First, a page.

We found one reddit post more valuable that anything we could write on the company. Four months ago, Barrar went on reddit’s PersonalFinanceCanada and put everything about his business on the table for users to dissect. As expecited, redditers dissected, criticized, challenged and complimented Barrar . For the most part he did a good job responding to concerns and the move was a transparent one.
Covera – Automating the insurance re-shopping process
Scott Loong is a former corporate lawyer now running a fintech startup. He told us that on average, 80 per cent of insurance customers in the massive $48 billion Canadian P&C premium insurance industry renew policies every year without investing the time to shop for alternative coverage.
And for Loong, this is pure madness.
Founded in June 2016, Covera is making the process of getting and renewing insurance easier and more intuitive. According to Loong, the insurance business is an antiquated, legacy industry waiting to be turned on its head by digital solutions.
“Having insurance is required if you want to drive a car in all 13 provinces and territories. So this is a product that’s so completely embedded. Market penetration is probably 95 per cent in Canada and it’s shocking that it’s continuously delivered in such a bad way.
There’s these huge legacy systems that are bolted together, coded on extinct coding languages. You’ve got an incentive structure that was created during a time when people couldn’t buy anything online because the internet didn’t exist. You’ve got major disconnects towards how its structured towards the consumer.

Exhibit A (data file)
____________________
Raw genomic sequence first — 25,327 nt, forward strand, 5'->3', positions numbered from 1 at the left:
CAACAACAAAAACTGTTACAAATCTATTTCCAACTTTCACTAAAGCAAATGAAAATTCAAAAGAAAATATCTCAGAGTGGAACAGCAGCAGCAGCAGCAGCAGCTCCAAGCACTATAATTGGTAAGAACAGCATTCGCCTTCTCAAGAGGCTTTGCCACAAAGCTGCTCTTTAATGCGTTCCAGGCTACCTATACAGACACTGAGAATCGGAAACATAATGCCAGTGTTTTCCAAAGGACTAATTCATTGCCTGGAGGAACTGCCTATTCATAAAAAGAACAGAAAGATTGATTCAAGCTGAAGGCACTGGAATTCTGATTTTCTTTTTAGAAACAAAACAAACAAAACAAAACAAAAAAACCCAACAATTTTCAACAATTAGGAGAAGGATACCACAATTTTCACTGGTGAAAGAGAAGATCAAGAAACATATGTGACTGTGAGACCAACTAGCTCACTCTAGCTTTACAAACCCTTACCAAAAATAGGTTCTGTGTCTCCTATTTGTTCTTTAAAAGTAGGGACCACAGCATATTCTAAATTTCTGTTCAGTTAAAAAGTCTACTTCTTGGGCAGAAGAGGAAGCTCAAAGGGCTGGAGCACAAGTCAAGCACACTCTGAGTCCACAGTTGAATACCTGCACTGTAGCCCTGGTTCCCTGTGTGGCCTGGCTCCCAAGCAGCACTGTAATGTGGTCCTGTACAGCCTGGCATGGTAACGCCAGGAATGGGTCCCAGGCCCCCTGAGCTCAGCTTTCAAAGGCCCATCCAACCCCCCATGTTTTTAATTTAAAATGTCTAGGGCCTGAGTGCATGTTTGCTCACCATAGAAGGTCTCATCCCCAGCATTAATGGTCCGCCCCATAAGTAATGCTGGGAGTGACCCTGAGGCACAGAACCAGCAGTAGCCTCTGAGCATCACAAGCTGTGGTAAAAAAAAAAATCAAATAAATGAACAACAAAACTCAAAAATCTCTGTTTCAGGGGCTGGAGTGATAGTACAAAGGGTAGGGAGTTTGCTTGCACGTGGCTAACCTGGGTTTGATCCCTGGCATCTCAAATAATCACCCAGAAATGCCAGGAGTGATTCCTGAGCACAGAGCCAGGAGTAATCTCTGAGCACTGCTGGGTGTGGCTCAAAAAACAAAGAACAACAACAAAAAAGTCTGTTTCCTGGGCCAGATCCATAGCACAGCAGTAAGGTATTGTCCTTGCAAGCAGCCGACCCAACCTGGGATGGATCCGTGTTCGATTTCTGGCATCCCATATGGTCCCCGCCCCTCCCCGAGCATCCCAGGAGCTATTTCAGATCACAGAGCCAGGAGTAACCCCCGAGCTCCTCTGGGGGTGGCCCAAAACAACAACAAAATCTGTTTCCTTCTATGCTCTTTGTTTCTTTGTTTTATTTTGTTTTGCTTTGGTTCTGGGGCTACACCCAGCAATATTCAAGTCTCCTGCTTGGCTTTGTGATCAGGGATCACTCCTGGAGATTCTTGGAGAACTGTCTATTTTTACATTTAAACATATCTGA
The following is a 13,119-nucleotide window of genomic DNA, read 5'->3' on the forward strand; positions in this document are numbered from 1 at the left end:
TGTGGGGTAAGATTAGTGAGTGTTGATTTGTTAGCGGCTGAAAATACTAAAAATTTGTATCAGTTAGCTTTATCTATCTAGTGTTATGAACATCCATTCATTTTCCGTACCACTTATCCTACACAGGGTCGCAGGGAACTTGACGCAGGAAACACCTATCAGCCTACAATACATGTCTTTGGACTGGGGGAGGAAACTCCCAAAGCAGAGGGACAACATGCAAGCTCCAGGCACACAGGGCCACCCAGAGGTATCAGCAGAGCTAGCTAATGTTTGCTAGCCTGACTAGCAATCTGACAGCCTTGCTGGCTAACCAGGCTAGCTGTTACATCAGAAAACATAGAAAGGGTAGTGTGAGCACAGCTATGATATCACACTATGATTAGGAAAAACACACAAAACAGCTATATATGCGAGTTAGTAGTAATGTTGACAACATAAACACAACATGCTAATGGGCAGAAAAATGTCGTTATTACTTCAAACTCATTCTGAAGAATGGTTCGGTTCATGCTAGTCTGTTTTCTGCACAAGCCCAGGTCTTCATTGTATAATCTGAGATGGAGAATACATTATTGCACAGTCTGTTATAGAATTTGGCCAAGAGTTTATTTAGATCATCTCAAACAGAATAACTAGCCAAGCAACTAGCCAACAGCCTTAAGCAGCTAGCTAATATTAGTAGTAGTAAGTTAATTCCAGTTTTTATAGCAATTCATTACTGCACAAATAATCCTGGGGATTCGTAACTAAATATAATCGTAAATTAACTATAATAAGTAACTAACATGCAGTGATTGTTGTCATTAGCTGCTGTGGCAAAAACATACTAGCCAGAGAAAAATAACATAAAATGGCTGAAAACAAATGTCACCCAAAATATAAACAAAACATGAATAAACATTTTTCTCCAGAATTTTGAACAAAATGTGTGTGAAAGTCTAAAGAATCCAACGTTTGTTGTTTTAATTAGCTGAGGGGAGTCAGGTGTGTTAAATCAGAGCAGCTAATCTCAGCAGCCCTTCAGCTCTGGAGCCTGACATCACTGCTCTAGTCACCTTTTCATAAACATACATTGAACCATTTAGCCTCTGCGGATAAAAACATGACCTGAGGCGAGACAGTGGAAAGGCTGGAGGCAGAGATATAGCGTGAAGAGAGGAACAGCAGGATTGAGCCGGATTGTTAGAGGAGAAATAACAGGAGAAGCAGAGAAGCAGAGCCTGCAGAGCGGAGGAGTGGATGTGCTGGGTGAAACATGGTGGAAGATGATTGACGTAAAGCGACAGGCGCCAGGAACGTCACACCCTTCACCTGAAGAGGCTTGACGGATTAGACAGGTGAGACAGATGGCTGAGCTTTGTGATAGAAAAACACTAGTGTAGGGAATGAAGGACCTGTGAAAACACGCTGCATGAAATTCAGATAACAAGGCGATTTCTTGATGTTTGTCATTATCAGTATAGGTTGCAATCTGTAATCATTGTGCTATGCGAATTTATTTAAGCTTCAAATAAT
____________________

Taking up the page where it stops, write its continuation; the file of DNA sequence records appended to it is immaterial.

When you take a look at insurance brokerages, there’s tons of people working there who make a lot of money, who don’t really contribute a lot of value. Theres a tremendous amount of redundancies in the way they’re working. The software tools in the industry haven’t evolved.”
Covera is building backend tools to allow the “ginourmas” industry to evolve.
Nearly 70 per cent of cases are bought through a broker who makes healthy commissions of between 13 and 20 percent. Loong said people are so apathetic to the process that they keep on renewing for an average of eight years. It’s almost like throwing away extra money for no reason.
“At Covera we’re trying to awaken that apathetic portion of the market – 80 per cent – and we’re giving consumers tools to make it easy. We’ll reach out to you with curated options for renewal every year and you can tell us which one you want,” said Loong.
“The market will never be the problem. Neither will the timing,” said Loong. “I’m totally convinced that whether its me or someone else, there will be digital brokerages rolling out in the next few years that are going to completely smash everything.”